Vast stretches along the Elbe river basin have been submerged in northeast Germany and upstream in the Czech Republic, with only trees and red-tiled roofs sticking out of the muddy water in many abandoned villages now accessible only by boat or helicopter.
The picture of devastation was similar along the mighty Danube, which has jumped its banks in Germany’s southern Bavaria state and Austria and sparked large-scale disaster preparations in Hungary, where the water was expected to peak in coming days.
Merkel on Thursday visited one of Germany’s most flood-threatened cities, Bitterfeld in Saxony-Anhalt state, where two lakes, one higher than the other, loom dangerously close, threatening what locals called a “mini-tsunami” and forcing a mass evacuation.
“The people are scared and it’s understandable,” said Merkel, who shook hands with soldiers and civilians on the visit coming four months ahead of elections.
“We can’t undo the force of nature but I think people can count on everything humanly possible being done,” she said, thanking young people who have organised aid efforts online as well as the 85,000 deployed firefighters, troops and aid workers.
“People here are facing a very difficult situation for the third time,” Merkel said in Bitterfeld – once a heavily polluted industrial centre in the former East Germany – pointing to the communist state’s 1990 collapse and the massive “floods of the century” in 2002.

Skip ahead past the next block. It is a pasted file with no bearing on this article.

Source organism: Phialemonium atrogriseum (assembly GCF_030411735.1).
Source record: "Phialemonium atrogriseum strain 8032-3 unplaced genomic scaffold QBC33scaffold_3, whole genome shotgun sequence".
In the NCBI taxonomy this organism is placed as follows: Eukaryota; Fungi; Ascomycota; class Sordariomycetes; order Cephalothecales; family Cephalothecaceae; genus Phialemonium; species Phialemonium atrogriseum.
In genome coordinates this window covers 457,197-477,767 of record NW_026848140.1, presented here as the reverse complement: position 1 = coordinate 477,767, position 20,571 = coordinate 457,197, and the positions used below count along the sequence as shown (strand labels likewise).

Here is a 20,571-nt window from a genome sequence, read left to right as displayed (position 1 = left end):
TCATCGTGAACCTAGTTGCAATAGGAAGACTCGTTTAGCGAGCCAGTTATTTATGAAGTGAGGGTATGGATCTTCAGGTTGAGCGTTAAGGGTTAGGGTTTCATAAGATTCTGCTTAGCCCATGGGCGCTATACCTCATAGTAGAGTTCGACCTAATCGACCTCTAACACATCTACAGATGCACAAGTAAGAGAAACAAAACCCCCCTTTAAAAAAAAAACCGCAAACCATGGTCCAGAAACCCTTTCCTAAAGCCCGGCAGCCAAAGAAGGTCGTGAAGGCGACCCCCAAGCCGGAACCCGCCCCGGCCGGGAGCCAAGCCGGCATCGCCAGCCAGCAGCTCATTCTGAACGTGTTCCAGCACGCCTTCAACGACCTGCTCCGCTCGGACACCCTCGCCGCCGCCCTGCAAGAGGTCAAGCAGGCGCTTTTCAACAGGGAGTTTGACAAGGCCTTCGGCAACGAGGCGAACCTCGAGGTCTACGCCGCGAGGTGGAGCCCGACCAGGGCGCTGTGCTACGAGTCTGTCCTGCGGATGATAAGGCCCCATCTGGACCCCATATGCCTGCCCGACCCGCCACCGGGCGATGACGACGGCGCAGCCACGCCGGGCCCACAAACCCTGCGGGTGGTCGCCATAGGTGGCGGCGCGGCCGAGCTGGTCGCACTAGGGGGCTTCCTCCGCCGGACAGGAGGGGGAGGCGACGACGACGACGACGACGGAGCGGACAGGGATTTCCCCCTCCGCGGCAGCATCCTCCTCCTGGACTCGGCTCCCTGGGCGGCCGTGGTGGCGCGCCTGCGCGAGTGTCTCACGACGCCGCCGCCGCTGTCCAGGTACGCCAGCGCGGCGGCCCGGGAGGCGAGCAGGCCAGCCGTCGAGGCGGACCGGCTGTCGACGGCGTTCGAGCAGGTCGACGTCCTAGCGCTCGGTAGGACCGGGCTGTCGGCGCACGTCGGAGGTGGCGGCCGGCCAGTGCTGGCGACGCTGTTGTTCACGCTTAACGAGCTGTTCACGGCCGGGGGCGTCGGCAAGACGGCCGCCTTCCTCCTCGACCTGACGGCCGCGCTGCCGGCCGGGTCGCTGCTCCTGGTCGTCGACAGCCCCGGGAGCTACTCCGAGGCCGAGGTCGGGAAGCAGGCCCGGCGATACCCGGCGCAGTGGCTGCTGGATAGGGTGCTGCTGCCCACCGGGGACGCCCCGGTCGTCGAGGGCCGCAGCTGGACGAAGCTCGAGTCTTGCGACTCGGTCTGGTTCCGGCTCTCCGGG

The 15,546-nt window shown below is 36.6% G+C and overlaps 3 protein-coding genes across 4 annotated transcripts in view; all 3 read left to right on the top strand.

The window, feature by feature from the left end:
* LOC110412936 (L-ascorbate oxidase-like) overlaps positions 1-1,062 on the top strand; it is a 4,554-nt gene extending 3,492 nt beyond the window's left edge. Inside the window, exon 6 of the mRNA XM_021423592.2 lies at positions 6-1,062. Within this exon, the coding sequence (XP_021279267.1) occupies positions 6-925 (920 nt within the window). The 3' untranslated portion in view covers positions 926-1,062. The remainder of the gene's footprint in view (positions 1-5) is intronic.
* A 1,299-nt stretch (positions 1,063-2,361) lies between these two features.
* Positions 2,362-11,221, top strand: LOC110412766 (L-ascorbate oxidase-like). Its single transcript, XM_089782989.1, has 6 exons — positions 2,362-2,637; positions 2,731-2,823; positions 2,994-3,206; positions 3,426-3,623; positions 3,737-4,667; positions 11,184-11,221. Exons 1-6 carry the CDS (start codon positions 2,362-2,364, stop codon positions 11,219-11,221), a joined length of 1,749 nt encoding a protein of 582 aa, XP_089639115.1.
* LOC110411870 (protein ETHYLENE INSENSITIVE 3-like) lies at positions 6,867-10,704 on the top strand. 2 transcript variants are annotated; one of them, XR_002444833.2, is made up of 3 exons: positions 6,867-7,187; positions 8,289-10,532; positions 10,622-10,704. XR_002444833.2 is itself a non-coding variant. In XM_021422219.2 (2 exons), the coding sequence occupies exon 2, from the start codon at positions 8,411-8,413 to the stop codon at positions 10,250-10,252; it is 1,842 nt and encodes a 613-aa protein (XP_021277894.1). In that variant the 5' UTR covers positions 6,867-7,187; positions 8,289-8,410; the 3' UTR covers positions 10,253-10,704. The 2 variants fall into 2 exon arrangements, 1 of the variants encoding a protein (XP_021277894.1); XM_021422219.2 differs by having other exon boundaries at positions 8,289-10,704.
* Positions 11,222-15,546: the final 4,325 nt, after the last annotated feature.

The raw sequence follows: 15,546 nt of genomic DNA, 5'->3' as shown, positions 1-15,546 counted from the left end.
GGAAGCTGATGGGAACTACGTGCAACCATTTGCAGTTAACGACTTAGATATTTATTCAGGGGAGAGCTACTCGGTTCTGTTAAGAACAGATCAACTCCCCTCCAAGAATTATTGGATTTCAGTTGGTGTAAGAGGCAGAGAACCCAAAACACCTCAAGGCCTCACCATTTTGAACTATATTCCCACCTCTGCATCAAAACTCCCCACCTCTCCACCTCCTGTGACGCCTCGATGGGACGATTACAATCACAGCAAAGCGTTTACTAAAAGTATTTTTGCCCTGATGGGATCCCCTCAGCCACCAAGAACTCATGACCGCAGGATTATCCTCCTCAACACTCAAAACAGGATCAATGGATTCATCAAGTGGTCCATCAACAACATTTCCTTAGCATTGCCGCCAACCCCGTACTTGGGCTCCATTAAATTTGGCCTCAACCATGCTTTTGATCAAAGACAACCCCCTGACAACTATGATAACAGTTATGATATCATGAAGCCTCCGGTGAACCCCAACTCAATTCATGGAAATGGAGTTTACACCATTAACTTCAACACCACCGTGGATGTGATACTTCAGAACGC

Having promised €100 million ($130 million) in immediate aid on Tuesday, Merkel said more would be coming: “When the flood has retreated somewhat, we will have to work on an analysis of the total damage and then we will of course help … we will do our part.”
The day Merkel visited, an exhausted volunteer relief worker in his 60s collapsed and died near Magdeburg in the same eastern region – a further casualty after the regional disaster claimed 12 victims, including eight in the Czech Republic.
Bitterfeld was just one of many riverside cities threatened by the swollen Elbe, which has risen from its usual two to above eight metres (six to above 26 feet) after days of torrential rains, putting heavy strain on saturated dykes.
Tens of thousands have been evacuated – including 30,000 in the nearby city of Halle, which a day earlier reported the highest water level in 400 years on a local tributary. Nonetheless, some residents remained defiant.
“I’m staying,” said 77-year-old Bitterfeld lakeside resident Joachim Grollmitz. “I won’t let them force me out. We still have electricity and water and can stay informed about the water level.”
But he did admit to AFP to some concern about a possible breach between the two lakes, saying that “then a big wave would come and roll over us”.
The mass mobilisation had its lighter moments.
In a scene reminiscent of the book and movie “The Life of Pi”, a cheetah was taken to safety in a rubber dinghy from a nearby flooded zoo to a dry animal enclosure, now dubbed “Noah’s Ark”. The wild cat had been sedated.